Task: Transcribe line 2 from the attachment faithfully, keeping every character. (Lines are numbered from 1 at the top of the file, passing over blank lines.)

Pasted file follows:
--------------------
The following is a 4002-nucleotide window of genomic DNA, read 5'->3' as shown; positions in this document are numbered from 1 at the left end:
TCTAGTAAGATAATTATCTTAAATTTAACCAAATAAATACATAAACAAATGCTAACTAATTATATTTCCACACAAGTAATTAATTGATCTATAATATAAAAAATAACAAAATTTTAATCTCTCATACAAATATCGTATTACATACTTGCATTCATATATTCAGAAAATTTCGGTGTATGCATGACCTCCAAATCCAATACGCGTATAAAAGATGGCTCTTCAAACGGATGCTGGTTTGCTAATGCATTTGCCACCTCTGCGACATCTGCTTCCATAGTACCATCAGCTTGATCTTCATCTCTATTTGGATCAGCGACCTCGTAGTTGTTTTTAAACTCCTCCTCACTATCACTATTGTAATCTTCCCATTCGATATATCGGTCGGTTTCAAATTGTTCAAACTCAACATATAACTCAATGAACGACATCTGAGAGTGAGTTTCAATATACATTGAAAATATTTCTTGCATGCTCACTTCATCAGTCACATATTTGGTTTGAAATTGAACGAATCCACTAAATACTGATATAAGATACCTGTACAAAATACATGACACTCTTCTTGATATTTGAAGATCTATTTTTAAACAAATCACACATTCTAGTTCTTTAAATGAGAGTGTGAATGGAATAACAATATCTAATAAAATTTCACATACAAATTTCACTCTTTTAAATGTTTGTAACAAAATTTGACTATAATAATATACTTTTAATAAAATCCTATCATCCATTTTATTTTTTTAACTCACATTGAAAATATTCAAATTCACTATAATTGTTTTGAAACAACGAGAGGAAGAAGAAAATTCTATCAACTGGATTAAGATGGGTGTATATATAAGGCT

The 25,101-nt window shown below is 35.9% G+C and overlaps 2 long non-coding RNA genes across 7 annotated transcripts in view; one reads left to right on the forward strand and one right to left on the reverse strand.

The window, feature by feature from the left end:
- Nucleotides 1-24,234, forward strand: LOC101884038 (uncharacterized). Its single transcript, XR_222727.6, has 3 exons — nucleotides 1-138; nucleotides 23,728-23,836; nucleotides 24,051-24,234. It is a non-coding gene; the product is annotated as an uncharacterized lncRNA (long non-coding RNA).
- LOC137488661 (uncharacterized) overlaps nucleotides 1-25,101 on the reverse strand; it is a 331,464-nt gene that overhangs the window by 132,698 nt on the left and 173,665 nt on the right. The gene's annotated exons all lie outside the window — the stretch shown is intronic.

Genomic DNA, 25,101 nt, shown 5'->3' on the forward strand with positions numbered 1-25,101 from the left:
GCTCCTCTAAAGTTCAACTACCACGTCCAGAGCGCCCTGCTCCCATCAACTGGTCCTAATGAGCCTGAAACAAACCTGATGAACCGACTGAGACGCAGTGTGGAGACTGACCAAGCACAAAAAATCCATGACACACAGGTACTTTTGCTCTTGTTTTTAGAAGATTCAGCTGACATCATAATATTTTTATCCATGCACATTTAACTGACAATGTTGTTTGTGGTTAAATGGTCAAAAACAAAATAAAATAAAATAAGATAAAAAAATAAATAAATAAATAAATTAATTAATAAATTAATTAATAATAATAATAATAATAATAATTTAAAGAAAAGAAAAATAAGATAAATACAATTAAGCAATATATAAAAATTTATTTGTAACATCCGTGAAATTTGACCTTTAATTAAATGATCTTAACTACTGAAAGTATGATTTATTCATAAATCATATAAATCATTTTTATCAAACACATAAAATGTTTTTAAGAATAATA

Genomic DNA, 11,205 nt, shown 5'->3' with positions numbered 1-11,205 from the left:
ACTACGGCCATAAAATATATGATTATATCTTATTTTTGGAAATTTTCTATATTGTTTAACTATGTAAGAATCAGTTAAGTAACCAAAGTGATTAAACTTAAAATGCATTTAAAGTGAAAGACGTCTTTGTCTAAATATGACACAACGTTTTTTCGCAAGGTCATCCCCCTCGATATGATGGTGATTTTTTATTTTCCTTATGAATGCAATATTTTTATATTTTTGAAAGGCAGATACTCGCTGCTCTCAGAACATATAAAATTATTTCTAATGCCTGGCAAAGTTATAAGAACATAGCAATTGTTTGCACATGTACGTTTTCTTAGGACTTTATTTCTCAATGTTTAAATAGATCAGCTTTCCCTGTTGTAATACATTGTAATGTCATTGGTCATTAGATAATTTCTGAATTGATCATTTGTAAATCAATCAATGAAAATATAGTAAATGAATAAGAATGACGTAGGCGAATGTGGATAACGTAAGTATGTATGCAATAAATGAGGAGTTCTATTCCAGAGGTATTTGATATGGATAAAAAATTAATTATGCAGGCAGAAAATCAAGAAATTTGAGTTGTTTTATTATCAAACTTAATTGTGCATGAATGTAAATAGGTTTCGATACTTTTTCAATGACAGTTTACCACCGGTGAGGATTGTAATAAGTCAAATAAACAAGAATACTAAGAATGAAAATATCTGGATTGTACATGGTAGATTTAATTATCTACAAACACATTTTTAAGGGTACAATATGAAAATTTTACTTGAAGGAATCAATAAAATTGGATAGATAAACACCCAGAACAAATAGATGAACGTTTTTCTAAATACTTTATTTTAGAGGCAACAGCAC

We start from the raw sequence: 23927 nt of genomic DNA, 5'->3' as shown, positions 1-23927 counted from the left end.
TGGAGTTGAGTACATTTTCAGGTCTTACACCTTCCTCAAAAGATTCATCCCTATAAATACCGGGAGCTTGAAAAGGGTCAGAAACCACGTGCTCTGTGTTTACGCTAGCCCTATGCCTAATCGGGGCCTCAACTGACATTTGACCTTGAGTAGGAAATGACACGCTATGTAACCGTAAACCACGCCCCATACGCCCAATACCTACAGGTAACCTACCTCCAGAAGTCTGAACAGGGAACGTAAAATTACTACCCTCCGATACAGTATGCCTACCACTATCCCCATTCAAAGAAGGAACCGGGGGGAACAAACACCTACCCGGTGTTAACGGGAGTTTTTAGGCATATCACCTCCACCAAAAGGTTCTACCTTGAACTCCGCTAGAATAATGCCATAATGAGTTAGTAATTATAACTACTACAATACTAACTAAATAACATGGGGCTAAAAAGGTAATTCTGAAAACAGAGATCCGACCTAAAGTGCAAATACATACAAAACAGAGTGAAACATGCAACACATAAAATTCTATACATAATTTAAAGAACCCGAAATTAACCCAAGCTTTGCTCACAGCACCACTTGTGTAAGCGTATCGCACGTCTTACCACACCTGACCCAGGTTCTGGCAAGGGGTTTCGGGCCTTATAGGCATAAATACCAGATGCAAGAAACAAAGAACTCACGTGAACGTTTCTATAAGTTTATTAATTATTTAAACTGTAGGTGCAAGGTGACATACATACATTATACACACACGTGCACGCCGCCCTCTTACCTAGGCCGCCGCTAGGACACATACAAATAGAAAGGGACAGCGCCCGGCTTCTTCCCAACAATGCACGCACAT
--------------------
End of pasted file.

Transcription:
TCTAGTAAGATAATTATCTTAAATTTAACCAAATAAATACATAAACAAATGCTAACTAATTATATTTCCACACAAGTAATTAATTGATCTATAATATAAAAAATAACAAAATTTTAATCTCTCATACAAATATCGTATTACATACTTGCATTCATATATTCAGAAAATTTCGGTGTATGCATGACCTCCAAATCCAATACGCGTATAAAAGATGGCTCTTCAAACGGATGCTGGTTTGCTAATGCATTTGCCACCTCTGCGACATCTGCTTCCATAGTACCATCAGCTTGATCTTCATCTCTATTTGGATCAGCGACCTCGTAGTTGTTTTTAAACTCCTCCTCACTATCACTATTGTAATCTTCCCATTCGATATATCGGTCGGTTTCAAATTGTTCAAACTCAACATATAACTCAATGAACGACATCTGAGAGTGAGTTTCAATATACATTGAAAATATTTCTTGCATGCTCACTTCATCAGTCACATATTTGGTTTGAAATTGAACGAATCCACTAAATACTGATATAAGATACCTGTACAAAATACATGACACTCTTCTTGATATTTGAAGATCTATTTTTAAACAAATCACACATTCTAGTTCTTTAAATGAGAGTGTGAATGGAATAACAATATCTAATAAAATTTCACATACAAATTTCACTCTTTTAAATGTTTGTAACAAAATTTGACTATAATAATATACTTTTAATAAAATCCTATCATCCATTTTATTTTTTTAACTCACATTGAAAATATTCAAATTCACTATAATTGTTTTGAAACAACGAGAGGAAGAAGAAAATTCTATCAACTGGATTAAGATGGGTGTATATATAAGGCT